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Cancer care coordinators

On Wednesday 11 September, Senior Lecturer in Nursing Dr Nasreena Waheed will present her paper, ‘Implementing Cancer Care Coordinator Role in a Tertiary Hospital in Metropolitan Adelaide, SA: A Case Study’ as part of the College of Nursing and midwifery research seminar series.

The study sought to understand the experience of cancer care coordinators in implementing their role in a major tertiary teaching hospital. The primary aim was to understand the experience of care coordinators and identify the enablers and barriers to implementing care.

Dr Nasreena Waheed
Dr Nasreena Waheed

In Australia, an estimated 396 new cases of cancer are diagnosed every day. As cancer care is provided by many specialties, cancer care coordination is integral to effective treatment. However, despite its identification as a priority to improve national cancer policies and services in Australia, a consensus on the definition of cancer care coordination has yet to be reached.

Four cancer care coordinators participated in the study, each of whom had an average of 23 years’ experience in the health sector. Two major themes arose from the thematic analysis – barriers and facilitators. Under these two themes, subthemes emerged:

 

Barriers

  • Understanding cancer care coordination Varied roles and experiences – lack of definition of scope of practice.
  • Expectations of other disciplines – having to introduce and explain role, not seen as an expert.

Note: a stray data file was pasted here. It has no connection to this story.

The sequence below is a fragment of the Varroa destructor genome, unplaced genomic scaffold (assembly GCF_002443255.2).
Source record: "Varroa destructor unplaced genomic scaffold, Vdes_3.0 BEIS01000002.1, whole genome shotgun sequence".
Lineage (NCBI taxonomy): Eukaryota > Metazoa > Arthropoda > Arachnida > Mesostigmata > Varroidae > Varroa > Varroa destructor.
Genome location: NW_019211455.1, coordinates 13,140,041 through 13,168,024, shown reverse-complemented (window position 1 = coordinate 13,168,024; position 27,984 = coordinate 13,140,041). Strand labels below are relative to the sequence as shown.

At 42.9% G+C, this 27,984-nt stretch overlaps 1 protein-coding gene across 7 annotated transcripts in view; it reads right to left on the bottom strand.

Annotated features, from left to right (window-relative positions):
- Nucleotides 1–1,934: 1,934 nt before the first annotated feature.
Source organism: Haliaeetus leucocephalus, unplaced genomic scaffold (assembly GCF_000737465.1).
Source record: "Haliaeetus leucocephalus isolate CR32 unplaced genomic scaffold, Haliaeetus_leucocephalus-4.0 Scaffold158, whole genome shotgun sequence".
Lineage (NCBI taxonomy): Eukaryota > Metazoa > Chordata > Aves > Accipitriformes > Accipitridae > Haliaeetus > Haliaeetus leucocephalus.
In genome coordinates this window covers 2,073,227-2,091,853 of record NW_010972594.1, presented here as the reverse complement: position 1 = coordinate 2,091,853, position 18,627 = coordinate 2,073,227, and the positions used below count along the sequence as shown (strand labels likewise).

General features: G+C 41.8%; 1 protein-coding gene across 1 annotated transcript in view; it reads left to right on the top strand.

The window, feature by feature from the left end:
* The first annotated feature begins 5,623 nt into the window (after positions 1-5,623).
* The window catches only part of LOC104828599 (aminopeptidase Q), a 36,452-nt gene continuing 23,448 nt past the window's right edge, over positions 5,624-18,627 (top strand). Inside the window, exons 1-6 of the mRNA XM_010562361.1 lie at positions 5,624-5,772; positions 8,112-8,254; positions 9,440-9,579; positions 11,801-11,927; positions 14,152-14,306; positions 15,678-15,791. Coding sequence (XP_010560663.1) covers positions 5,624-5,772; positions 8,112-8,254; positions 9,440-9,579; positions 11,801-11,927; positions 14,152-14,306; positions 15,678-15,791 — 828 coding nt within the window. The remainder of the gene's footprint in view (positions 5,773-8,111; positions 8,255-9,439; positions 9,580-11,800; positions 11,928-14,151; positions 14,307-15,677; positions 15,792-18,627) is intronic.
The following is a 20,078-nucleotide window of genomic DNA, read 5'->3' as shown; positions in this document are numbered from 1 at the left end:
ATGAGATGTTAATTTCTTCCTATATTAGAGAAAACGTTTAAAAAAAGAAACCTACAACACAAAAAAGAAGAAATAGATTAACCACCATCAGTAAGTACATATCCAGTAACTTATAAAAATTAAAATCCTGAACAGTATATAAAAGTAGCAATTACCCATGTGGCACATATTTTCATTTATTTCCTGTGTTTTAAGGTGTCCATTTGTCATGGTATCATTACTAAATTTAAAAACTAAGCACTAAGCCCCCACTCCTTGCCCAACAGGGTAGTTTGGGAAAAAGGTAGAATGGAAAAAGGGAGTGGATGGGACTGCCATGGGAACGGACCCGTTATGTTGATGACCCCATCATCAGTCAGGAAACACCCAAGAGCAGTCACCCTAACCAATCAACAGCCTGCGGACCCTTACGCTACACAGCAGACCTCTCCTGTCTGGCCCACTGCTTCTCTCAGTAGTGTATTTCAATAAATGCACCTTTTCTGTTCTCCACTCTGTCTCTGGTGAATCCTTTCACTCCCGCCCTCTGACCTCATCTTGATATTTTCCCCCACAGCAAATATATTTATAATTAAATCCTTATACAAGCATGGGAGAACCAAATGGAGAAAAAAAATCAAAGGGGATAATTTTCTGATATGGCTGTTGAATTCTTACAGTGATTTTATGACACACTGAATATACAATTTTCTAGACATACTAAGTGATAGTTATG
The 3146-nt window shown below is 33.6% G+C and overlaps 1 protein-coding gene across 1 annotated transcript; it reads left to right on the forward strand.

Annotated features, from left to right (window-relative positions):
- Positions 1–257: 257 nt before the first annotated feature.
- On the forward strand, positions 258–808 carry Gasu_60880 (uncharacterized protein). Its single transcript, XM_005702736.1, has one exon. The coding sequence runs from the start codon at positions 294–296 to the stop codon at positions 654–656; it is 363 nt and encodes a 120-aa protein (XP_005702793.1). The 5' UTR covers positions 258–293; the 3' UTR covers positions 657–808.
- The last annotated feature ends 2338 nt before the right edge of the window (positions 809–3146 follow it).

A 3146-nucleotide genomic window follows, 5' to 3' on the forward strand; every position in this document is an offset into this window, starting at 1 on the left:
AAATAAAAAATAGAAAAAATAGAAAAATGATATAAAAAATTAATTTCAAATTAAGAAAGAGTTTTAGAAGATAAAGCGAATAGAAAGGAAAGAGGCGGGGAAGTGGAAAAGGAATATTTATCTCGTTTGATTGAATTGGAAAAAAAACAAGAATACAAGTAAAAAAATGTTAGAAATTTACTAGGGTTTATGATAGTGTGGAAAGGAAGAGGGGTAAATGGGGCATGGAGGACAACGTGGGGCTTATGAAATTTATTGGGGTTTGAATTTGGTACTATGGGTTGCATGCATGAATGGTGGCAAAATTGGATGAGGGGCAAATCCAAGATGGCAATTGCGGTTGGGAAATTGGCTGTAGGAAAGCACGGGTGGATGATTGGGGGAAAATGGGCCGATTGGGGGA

• Written communication between services – sub-optimal communications especially public v private sector services.

Facilitators (enablers)

  • Knowledge of the services available – cancer care coordinators have excellent knowledge of the systems and services they are working with.
  • Growing number of cancer care coordinators – coordinators are becoming an important professional support network.
  • Good communication and good relationships – to provide the best possible support, cancer care coordinator need to be excellent communicators, building strong support from clinicians and the services they need to utilise.

To address the barriers identified in this study, workforce and expertise characteristics, systems, tools and resources must be considered. The research highlighted the importance of building a collaborative relationship between all the health care professionals involved in the provision of cancer care. It also highlighted the need for a data infrastructure, which validates and measures performance indicators and clinical outcomes, and makes this data accessible to clinicians in a rapid feedback cycle.

CDU staff and students can access the presentation by Dr Waheed via Zoom on Wednesday 18 September, 12:30pm ACST [Darwin time]